Broadband carriers in Australia including Optus, Telstra and iiNet could be forced to increase prices following the launch of Netflix.
iiNet chief technology officer Mark Dioguardi has confirmed that Netflix now accounts for 25% of iiNet’s traffic with some insiders telling ChannelNews that the carrier now regrets offering free Netflix trials.
Before its Australian launch Netflix made up 3 per cent of iiNets total downloads this quickly rose 15 per cent after the first week that Netflix went on sales or was offered free as a trial in Australia.
Telstra has accused iiNet of not having the latest backhaul technology in place at their Exchanges to facilitate the demand for Netflix.
Dioguardi told the CommsDay Summit in Sydney on Monday. “iiNet has suffered from some download problems caused by the service’s huge popularity amongst customers” he said.
“We ramped up our core networks a lot – probably doubled it in the last 12 months,” he said. “About 70-80 per cent of our customers are on our own backhaul or dark fibre.
The huge increase in data traffic caused by Netflix is set to force Telco’s to change their business models and potentially raise their prices as they move onto the national broadband network the conference heard.
“Of the 1800 [telephone exchanges used by iiNet to reach customers] a couple of dozen run on managed backhaul… and I’d like to drive that down to zero.” Dioguardi.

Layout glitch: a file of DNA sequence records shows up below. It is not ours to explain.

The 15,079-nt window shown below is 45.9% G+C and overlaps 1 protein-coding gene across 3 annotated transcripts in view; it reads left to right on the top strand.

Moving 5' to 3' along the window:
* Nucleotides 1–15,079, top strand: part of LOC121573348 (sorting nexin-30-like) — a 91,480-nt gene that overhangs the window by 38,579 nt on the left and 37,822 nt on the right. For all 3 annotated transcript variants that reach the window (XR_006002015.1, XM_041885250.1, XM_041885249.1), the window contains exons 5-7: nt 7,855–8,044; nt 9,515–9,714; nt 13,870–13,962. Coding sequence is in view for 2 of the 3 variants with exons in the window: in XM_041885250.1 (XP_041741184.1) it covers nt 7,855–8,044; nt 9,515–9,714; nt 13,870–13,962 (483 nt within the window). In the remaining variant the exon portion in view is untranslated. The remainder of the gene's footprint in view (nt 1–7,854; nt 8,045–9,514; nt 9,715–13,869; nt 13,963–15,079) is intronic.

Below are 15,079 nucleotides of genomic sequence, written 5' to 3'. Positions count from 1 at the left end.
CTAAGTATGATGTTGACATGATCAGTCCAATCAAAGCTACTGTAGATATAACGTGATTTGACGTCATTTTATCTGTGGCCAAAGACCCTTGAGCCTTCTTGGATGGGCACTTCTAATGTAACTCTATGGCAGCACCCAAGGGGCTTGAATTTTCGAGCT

iiNet and Singtel-Optus are both offering quota-free downloads for users streaming Netflix. Mr Dioguardi said the first batch of customers using Netflix free of charge as part of a one-month trial would be forced to choose whether or not to pay for the service starting this Thursday.
Once that occurred, he said, the telco would have a better idea of how popular the service would be.
“We’ve had a few hot spots around the place because a small proportion of users [couldn’t handle the downloads],” he said. “We’ve been very open about that.”
Fairfax Media reported that iiNet executives had warned Netflix’s popularity was merely a taste of things to come once more customer used 4K televisions and other services.
A customer occasionally streaming 4K content on television would be forced to pay over $60 a month to get NBN services, he warned.
“We need to get real in our discussions on… NBN services,” he said, describing its charges as a ‘consumption tax’. “There’s massive work to do here on a unit cost basis.”
Communications Minister Malcolm Turnbull praised NBN Co’s use of hybrid fibre coaxial networks that are currently used to deliver Pay TV services and cable broadband earlier on Monday morning, adding it would be relatively easy to improve the speeds given to customers.
But Mr Dioguardi said Mr Turnbull was incorrect.